Improvabunga, Edinburgh Festival Fringe


by Diana Miranda

How do you earn the spotlight for a musical thriller about spy kids facing deathly traps at an indoor trampoline park? Producers, take note of the title: Jump into death: the bounce back. It might be too specific a niche, but worry not, the solution is simple. Call Watch This Improv Troupe. 

On the closing night of the troupe’s run of the improvised movie show Improvabunga, the audience saw Tom and Eric’s story coming to life: two aspiring spy kids take on a learn-as-you-go training while infiltrating their opponent’s trampoline park, the lethal Red Rose. Believe it or not, they fail. Tom escapes, but Eric is captured and brainwashed. He who wished to become a Bond girl diverts from his dream to become a Terminator-like avenger that goes back to kill his mentors, Mr. Collins and Shelly, and make room for the Red Rose…who didn’t want the trampoline park anyway and decides to leave it to Tom and Eric so that they can ‘bounce back’. Just like that, you have the setting for the upcoming Jumping to Death Part II. But don’t get too attached; improvisation is a theatrical form as fleeting as theatre can get. 

The cast deftly controls the performance’s tempo, bringing the scenes and the overall show to a well-balanced length. If we catch someone making a mental calculation in a two-second pause, the entertainment after the ellipses pays off. The troupe follows each other’s lead and builds on the underlying structure to devise a long-form improv show before the audience’s eyes. Even when a peer’s offer is crazier than normal, the ensemble shows no sign of struggling to move it forward.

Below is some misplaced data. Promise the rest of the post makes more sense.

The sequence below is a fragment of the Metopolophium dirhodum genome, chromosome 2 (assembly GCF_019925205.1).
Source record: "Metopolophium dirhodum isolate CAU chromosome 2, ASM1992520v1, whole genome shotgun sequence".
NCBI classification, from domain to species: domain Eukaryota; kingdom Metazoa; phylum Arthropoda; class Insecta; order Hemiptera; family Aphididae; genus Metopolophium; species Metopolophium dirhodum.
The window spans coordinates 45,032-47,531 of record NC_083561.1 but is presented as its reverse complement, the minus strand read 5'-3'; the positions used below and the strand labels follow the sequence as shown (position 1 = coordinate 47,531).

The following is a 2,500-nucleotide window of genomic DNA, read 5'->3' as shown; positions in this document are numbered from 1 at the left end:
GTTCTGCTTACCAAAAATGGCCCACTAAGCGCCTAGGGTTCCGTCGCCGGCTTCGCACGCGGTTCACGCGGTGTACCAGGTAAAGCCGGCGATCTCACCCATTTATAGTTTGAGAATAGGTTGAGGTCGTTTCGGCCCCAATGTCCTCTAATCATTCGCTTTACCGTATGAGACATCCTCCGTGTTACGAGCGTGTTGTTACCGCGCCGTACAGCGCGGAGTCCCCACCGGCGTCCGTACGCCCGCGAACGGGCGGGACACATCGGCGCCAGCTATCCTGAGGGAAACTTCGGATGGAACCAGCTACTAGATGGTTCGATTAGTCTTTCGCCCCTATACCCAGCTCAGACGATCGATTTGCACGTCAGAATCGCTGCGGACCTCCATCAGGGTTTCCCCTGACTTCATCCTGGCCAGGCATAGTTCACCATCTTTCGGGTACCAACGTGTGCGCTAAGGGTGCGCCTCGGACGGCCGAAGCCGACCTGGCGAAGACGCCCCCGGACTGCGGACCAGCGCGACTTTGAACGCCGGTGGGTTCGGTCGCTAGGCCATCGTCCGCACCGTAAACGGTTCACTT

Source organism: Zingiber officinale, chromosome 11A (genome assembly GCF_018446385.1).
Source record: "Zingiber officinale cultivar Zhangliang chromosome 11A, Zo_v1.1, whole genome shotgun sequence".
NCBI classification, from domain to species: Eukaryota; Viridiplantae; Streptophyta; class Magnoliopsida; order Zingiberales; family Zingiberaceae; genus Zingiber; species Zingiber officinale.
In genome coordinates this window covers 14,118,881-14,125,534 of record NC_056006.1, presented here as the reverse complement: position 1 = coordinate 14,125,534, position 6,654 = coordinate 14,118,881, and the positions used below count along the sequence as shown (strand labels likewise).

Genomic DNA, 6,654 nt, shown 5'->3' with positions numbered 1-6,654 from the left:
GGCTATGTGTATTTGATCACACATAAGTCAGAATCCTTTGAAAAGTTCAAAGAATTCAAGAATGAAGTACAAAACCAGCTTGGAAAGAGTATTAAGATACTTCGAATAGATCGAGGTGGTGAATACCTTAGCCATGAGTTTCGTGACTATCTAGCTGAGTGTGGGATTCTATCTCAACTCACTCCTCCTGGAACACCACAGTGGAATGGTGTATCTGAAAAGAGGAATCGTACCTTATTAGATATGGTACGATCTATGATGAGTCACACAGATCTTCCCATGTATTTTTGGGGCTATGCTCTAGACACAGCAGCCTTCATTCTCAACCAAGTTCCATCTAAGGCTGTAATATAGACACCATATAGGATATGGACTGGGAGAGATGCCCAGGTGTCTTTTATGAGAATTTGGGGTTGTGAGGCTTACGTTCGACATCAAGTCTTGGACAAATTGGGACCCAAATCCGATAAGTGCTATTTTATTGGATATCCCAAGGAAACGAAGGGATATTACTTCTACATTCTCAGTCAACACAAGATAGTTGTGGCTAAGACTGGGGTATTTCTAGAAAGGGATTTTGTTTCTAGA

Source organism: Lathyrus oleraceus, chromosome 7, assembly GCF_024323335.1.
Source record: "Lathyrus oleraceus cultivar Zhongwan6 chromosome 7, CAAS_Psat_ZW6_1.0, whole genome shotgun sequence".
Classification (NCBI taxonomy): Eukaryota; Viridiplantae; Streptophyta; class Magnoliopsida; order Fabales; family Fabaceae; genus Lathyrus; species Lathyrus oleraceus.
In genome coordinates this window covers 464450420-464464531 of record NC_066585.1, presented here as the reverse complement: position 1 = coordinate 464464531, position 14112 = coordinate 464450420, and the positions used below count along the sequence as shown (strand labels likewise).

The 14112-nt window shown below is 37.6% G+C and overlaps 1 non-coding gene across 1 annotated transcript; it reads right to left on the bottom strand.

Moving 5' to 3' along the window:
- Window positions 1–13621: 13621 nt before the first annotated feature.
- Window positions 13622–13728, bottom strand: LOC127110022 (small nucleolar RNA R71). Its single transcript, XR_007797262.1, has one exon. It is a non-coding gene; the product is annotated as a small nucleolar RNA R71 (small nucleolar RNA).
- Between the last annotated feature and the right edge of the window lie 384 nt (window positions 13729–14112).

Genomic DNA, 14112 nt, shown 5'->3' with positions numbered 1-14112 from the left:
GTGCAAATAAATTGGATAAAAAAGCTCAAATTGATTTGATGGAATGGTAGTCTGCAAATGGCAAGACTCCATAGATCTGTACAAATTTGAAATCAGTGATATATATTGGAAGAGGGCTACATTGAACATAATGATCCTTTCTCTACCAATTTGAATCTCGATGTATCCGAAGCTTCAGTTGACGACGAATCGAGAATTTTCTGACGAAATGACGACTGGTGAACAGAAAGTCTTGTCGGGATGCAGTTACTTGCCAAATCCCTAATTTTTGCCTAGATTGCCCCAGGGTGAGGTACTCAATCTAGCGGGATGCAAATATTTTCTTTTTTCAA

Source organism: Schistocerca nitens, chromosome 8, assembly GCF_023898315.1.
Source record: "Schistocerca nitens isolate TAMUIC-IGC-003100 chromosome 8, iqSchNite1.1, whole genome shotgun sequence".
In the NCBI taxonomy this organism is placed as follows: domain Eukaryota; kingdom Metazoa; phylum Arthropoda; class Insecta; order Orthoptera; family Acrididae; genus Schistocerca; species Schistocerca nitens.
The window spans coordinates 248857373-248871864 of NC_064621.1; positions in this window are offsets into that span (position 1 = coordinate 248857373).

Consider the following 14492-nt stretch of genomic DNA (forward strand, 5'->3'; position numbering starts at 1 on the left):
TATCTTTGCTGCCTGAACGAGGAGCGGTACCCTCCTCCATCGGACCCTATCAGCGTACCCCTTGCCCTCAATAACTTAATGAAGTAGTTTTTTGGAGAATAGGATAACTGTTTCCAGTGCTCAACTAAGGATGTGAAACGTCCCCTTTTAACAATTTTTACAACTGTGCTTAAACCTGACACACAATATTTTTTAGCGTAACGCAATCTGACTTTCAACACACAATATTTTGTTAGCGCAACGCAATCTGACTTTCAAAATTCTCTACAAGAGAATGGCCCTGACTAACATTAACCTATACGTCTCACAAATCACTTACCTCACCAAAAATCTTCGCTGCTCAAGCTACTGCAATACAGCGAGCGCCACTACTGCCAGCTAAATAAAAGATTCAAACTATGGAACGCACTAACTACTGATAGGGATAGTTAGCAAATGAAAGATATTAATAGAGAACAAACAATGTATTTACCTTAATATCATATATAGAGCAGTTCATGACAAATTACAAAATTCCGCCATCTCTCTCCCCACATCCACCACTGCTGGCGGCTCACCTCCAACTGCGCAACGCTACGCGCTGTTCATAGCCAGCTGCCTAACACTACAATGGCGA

As a 50-minute show, the audience engagement is limited. The relationship among the performers flows smoothly, and the scenes interweave with such continuity that improv skeptics may doubt its spontaneity. However, the production team surveys the queueing audience before the show to receive location ideas. I failed to see who suggested the winning location, but by perusing the audience it’s possible to see whose grin is the brightest. I know my smile was evident when the team took on my suggestion for the show’s title. Additionally, the performers give the audience control through improv buzzers that allow someone to dictate, for instance, when an actor is to be kissed or slapped. If these endeavours don’t satisfy skeptics, in the end, they will still be laughing.

The ensemble makes this experience as amusing as it is creative. They embrace whichever offer comes their way without fidgeting and don’t restrict themselves to waiting on the sidelines. A helicopter scene? I’ll be the blades. Now I’ll do the parachute. Oh, buzz! And slap! Keep it together, Shelly! Those kids need you, never mind those other spy kids you lost all those years ago. And a musical thriller needs songs, yes? You got it. Improvabunga features live musical accompaniment for songs composed on the spot, chorus and everything.

Improvabunga’s storytelling offers a movie – sorry – a theatre night of creativity, humour and theatre-making in the flesh. As long as Watch This Improv Troupe is around, there might be no need to browse online films. 

Improvabunga ran until 21 August.

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